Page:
Yet until now, a crucial knowledge gap has existed when we talk about the actual interventions that have been effective at the ground level and those that have collectively advanced women’s rights and economic opportunities.


Supreme Court Bench- The torchbearer of progressive attitudes towards women

In a directive given to the Chhattisgarh government, the Bench directed the State government to appoint a woman Excise Sub Inspector as Deputy Superintendent of Police after granting her relief in the upper age limit.

Richa Mishra & Chhattisgarh Police Executive (Gazetted) Service Recruitment and Promotion Rules, 2000

Richa Mishra’s name was not included in the list of successful candidates for the post as she had crossed the age limit stipulated for the same

Why: As per the Chhattisgarh Police Executive (Gazetted) Service Recruitment and Promotion Rules, 2000, the upper age limit for appointment to the post of Deputy Superintendent of Police is 25 years and Ms. Mishra had already crossed that age


  • Overruled this proposition
  • As per Rule: age relaxation as per Rule 8 of the Rules, 2000 which states, “there shall be age relaxation of ten years for women candidates for direct appointment in all posts in the services under the State in addition to the upper age limit prescribed in any service rules or executive instructions”.
  • Judge’s Statements—
    • “It is to encourage women, hitherto known as weaker section, to become working women, by taking up different vocations, including public employment. It would naturally lead to empowerment of women, which is the need of the hour… Empowerment of women… is perceived as equipping them to be economically independent, self-reliant, with positive esteem to enable them to face any situation and they should be able to participate in the development activities.”
    • “There is a bidirectional relationship between economic development and women’s empowerment, defined as improving the ability of women to access the constituents of development — in particular health, education, earning opportunities, rights, and political participation”


The Need

To recognise the

  • Vital role which women play in the economy
  • Policy, data collection and programme design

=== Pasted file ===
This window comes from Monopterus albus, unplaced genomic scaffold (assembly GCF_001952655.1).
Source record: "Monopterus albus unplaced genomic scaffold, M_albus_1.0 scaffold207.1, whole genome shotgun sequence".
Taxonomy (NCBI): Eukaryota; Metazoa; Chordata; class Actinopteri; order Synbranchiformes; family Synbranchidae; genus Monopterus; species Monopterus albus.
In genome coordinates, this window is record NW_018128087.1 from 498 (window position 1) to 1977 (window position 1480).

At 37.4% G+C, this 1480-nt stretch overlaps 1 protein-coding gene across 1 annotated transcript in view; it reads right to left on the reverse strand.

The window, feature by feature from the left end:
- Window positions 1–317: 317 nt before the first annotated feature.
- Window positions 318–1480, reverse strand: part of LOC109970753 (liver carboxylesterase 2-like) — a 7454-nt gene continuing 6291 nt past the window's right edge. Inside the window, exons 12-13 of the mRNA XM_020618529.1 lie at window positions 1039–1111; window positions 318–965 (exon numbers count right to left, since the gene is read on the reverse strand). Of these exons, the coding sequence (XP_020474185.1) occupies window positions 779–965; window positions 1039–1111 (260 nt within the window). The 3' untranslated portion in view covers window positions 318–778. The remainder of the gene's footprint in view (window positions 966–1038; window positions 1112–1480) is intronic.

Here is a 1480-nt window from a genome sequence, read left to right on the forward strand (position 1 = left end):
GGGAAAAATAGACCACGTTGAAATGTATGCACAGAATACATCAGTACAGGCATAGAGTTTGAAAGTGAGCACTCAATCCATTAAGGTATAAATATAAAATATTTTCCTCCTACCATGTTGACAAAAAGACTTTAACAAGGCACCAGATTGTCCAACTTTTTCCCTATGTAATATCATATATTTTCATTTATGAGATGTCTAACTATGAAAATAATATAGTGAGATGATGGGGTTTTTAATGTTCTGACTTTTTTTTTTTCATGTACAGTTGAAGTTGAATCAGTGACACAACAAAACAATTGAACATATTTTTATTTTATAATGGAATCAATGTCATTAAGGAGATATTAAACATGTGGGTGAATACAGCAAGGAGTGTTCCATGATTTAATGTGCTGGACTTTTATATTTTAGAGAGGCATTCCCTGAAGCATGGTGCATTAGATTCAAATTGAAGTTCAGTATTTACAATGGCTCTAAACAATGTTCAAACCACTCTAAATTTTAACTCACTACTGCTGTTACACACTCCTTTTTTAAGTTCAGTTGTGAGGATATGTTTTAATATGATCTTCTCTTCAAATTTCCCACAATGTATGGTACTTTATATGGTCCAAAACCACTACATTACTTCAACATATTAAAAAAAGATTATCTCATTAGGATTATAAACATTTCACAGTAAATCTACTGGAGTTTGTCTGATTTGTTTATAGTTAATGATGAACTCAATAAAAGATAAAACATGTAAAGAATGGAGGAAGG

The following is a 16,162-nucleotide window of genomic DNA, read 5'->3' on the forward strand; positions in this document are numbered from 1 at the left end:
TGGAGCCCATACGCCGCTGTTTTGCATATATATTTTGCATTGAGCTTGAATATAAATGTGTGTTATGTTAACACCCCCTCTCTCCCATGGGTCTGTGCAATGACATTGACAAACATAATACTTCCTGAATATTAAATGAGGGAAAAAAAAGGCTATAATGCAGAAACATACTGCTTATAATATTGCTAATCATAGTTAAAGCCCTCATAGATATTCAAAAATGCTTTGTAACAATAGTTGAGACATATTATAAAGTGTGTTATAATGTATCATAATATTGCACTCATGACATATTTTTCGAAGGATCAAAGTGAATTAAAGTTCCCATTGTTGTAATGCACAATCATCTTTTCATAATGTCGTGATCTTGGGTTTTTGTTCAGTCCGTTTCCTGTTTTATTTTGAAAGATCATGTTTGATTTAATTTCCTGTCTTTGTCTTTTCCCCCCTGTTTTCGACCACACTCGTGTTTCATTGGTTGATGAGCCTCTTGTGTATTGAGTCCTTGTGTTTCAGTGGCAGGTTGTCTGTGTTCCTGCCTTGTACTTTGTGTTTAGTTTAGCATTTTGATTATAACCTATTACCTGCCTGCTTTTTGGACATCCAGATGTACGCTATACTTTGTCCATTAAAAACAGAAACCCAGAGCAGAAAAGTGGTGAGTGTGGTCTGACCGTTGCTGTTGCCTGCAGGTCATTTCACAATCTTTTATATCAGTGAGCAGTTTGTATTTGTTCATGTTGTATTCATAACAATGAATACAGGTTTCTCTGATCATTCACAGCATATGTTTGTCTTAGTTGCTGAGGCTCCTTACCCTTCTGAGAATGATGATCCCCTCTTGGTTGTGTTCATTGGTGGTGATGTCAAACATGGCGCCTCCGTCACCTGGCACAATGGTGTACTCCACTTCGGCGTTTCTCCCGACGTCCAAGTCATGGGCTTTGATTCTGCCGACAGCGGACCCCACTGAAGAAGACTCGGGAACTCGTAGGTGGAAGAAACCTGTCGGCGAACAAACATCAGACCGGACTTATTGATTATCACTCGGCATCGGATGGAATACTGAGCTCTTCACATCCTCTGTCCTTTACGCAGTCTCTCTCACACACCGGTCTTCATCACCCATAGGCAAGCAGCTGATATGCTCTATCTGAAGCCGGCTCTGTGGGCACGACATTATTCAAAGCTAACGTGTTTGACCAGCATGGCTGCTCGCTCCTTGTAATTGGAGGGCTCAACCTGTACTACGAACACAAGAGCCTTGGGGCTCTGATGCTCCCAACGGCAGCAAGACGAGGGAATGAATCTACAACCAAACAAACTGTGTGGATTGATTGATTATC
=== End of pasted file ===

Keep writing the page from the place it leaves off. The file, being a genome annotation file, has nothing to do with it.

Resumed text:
To emphasise that

  • Livelihood is a critical requirement for self-affirmation (enhance the outcomes of development it the self)
  • Economic power within and outside the household makes a difference to gender relations (strengthening of the agency, freedom and intra-household power)
  • Equality of opportunity allows women to make the choices that are best for them, their families and their communities

IASbaba’s Views:

  • The message in the verdict not only allows Richa Mishra to get her posting but also acts as an advisory to all the Departments of States at all levels, to Ministries, to Niti Aayog and its State-level counterparts, as well as to research and policy forums about the importance of women in the economy and the suitable roadmap that needs to be sensitively absorbed and followed while taking decisions.
  • More promotion of the cause of inclusion needs to take place and however, the progress must surely be celebrated but emphasizing the work still to be done to ensure economic empowerment for all should form a key priority area.
  • Resulting from poor implementation of the laws, whether due to poor enforcement, poor design, or low capacity, the laws speaking against the legal realities should be done away with and, good mechanisms for implementing and adequate budgetary commitments for enforcing laws should be strictly put in place.

Connecting the Dots:

  • ‘Women are less likely to borrow from a financial institution’, do you agree with the statement? Give reasons.
  • Will establishing gender quotas to increase women’s representation at the highest levels of government and the private sector work? Discuss